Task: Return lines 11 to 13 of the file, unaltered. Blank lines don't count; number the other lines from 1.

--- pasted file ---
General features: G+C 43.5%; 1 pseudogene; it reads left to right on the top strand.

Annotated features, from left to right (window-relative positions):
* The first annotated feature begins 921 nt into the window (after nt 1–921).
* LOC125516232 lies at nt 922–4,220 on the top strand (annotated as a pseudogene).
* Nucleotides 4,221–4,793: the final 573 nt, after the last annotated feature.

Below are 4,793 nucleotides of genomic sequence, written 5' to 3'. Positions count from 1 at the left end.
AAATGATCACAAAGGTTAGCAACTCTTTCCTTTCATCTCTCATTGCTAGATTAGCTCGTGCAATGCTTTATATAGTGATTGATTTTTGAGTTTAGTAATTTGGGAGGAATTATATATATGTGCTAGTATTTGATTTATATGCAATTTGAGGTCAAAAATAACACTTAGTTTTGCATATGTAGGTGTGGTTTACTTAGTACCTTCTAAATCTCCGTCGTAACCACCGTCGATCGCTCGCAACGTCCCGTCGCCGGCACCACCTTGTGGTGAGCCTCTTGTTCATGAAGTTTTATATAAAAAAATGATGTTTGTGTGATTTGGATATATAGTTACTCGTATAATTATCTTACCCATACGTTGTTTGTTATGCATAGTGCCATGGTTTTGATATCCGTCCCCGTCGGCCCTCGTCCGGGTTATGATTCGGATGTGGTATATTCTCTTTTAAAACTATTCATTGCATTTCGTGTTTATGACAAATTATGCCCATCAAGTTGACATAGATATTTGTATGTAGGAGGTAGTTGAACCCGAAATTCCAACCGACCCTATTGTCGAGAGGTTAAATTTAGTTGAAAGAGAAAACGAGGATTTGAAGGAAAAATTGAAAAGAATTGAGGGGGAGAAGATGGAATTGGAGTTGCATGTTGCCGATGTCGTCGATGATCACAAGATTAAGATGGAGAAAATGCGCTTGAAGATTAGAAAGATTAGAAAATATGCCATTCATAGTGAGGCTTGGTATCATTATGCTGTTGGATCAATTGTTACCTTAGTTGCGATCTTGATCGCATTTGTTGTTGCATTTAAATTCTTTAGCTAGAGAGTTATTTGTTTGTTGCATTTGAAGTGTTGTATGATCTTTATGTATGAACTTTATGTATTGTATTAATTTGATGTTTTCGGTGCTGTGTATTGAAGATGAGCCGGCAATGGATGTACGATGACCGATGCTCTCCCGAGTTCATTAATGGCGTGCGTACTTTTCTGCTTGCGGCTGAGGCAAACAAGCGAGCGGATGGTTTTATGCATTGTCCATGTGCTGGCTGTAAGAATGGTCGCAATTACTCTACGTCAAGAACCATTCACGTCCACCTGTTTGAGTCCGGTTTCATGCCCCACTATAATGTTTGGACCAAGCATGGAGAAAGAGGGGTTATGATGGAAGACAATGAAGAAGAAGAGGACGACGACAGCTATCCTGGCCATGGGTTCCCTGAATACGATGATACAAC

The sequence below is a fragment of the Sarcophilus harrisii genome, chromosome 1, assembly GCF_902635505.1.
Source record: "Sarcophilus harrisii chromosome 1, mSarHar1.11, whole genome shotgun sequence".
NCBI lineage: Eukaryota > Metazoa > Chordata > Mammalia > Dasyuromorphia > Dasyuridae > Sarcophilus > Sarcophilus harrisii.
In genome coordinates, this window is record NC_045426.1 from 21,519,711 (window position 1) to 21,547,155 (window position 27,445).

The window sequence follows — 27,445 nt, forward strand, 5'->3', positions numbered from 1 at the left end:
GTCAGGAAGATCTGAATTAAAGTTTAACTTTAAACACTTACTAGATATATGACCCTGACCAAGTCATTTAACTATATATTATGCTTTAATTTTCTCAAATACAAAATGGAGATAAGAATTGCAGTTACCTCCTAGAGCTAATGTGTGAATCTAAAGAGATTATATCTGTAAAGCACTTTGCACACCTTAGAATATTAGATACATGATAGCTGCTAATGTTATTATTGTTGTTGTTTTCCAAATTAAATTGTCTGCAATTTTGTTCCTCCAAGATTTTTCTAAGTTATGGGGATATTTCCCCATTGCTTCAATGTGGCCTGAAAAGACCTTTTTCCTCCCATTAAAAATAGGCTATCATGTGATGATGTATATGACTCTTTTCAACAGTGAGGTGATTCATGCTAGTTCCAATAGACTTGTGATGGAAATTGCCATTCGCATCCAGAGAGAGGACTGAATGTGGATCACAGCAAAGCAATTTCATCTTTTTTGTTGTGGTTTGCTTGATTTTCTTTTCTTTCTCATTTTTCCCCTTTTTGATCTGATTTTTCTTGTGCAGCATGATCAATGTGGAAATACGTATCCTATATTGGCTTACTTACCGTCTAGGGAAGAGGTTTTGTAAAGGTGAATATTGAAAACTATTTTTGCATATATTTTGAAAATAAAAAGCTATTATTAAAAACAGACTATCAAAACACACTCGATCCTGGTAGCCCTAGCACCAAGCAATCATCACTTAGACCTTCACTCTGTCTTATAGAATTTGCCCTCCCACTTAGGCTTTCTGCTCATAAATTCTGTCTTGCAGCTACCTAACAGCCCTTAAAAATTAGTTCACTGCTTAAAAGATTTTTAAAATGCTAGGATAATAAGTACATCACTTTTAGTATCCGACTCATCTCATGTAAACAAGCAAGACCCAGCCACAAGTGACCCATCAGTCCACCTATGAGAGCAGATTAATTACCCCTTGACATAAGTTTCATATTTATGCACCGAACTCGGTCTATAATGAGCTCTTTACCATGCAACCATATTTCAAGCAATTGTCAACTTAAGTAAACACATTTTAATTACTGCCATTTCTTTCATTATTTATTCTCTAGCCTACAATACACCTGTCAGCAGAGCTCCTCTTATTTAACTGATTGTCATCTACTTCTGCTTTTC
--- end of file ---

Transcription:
In genome coordinates, this window is record NC_045426.1 from 21,519,711 (window position 1) to 21,547,155 (window position 27,445).

The window sequence follows — 27,445 nt, forward strand, 5'->3', positions numbered from 1 at the left end:
GTCAGGAAGATCTGAATTAAAGTTTAACTTTAAACACTTACTAGATATATGACCCTGACCAAGTCATTTAACTATATATTATGCTTTAATTTTCTCAAATACAAAATGGAGATAAGAATTGCAGTTACCTCCTAGAGCTAATGTGTGAATCTAAAGAGATTATATCTGTAAAGCACTTTGCACACCTTAGAATATTAGATACATGATAGCTGCTAATGTTATTATTGTTGTTGTTTTCCAAATTAAATTGTCTGCAATTTTGTTCCTCCAAGATTTTTCTAAGTTATGGGGATATTTCCCCATTGCTTCAATGTGGCCTGAAAAGACCTTTTTCCTCCCATTAAAAATAGGCTATCATGTGATGATGTATATGACTCTTTTCAACAGTGAGGTGATTCATGCTAGTTCCAATAGACTTGTGATGGAAATTGCCATTCGCATCCAGAGAGAGGACTGAATGTGGATCACAGCAAAGCAATTTCATCTTTTTTGTTGTGGTTTGCTTGATTTTCTTTTCTTTCTCATTTTTCCCCTTTTTGATCTGATTTTTCTTGTGCAGCATGATCAATGTGGAAATACGTATCCTATATTGGCTTACTTACCGTCTAGGGAAGAGGTTTTGTAAAGGTGAATATTGAAAACTATTTTTGCATATATTTTGAAAATAAAAAGCTATTATTAAAAACAGACTATCAAAACACACTCGATCCTGGTAGCCCTAGCACCAAGCAATCATCACTTAGACCTTCACTCTGTCTTATAGAATTTGCCCTCCCACTTAGGCTTTCTGCTCATAAATTCTGTCTTGCAGCTACCTAACAGCCCTTAAAAATTAGTTCACTGCTTAAAAGATTTTTAAAATGCTAGGATAATAAGTACATCACTTTTAGTATCCGACTCATCTCATGTAAACAAGCAAGACCCAGCCACAAGTGACCCATCAGTCCACCTATGAGAGCAGATTAATTACCCCTTGACATAAGTTTCATATTTATGCACCGAACTCGGTCTATAATGAGCTCTTTACCATGCAACCATATTTCAAGCAATTGTCAACTTAAGTAAACACATTTTAATTACTGCCATTTCTTTCATTATTTATTCTCTAGCCTACAATACACCTGTCAGCAGAGCTCCTCTTATTTAACTGATTGTCATCTACTTCTGCTTTTC